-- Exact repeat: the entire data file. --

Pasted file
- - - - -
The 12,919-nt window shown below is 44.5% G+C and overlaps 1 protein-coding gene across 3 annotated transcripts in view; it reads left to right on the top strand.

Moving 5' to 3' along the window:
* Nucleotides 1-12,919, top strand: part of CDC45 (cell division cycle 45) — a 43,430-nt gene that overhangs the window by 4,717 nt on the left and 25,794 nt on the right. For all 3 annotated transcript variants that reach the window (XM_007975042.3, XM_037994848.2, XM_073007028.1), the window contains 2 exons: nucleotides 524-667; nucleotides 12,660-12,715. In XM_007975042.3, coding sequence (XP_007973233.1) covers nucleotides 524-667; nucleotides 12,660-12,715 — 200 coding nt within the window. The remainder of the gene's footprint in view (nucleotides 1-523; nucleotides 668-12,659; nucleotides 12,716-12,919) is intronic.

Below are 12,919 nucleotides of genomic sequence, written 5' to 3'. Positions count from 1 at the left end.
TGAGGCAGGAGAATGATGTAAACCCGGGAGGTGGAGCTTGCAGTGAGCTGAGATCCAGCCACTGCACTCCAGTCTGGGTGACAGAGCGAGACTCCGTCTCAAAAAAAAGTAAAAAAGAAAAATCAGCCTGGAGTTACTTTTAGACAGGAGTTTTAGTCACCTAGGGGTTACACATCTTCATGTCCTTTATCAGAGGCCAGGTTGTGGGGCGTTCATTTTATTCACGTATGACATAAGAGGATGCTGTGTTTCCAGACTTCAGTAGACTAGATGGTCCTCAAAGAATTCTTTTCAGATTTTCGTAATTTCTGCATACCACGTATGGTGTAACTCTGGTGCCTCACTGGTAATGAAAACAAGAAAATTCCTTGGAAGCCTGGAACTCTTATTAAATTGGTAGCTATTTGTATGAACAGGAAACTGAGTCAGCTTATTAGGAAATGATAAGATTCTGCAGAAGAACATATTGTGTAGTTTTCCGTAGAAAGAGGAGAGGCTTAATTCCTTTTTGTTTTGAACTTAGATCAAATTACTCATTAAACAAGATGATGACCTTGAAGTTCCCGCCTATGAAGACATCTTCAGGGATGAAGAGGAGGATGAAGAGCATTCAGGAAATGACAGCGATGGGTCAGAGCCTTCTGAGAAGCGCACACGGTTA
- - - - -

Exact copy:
The 12,919-nt window shown below is 44.5% G+C and overlaps 1 protein-coding gene across 3 annotated transcripts in view; it reads left to right on the top strand.

Moving 5' to 3' along the window:
* Nucleotides 1-12,919, top strand: part of CDC45 (cell division cycle 45) — a 43,430-nt gene that overhangs the window by 4,717 nt on the left and 25,794 nt on the right. For all 3 annotated transcript variants that reach the window (XM_007975042.3, XM_037994848.2, XM_073007028.1), the window contains 2 exons: nucleotides 524-667; nucleotides 12,660-12,715. In XM_007975042.3, coding sequence (XP_007973233.1) covers nucleotides 524-667; nucleotides 12,660-12,715 — 200 coding nt within the window. The remainder of the gene's footprint in view (nucleotides 1-523; nucleotides 668-12,659; nucleotides 12,716-12,919) is intronic.

Below are 12,919 nucleotides of genomic sequence, written 5' to 3'. Positions count from 1 at the left end.
TGAGGCAGGAGAATGATGTAAACCCGGGAGGTGGAGCTTGCAGTGAGCTGAGATCCAGCCACTGCACTCCAGTCTGGGTGACAGAGCGAGACTCCGTCTCAAAAAAAAGTAAAAAAGAAAAATCAGCCTGGAGTTACTTTTAGACAGGAGTTTTAGTCACCTAGGGGTTACACATCTTCATGTCCTTTATCAGAGGCCAGGTTGTGGGGCGTTCATTTTATTCACGTATGACATAAGAGGATGCTGTGTTTCCAGACTTCAGTAGACTAGATGGTCCTCAAAGAATTCTTTTCAGATTTTCGTAATTTCTGCATACCACGTATGGTGTAACTCTGGTGCCTCACTGGTAATGAAAACAAGAAAATTCCTTGGAAGCCTGGAACTCTTATTAAATTGGTAGCTATTTGTATGAACAGGAAACTGAGTCAGCTTATTAGGAAATGATAAGATTCTGCAGAAGAACATATTGTGTAGTTTTCCGTAGAAAGAGGAGAGGCTTAATTCCTTTTTGTTTTGAACTTAGATCAAATTACTCATTAAACAAGATGATGACCTTGAAGTTCCCGCCTATGAAGACATCTTCAGGGATGAAGAGGAGGATGAAGAGCATTCAGGAAATGACAGCGATGGGTCAGAGCCTTCTGAGAAGCGCACACGGTTA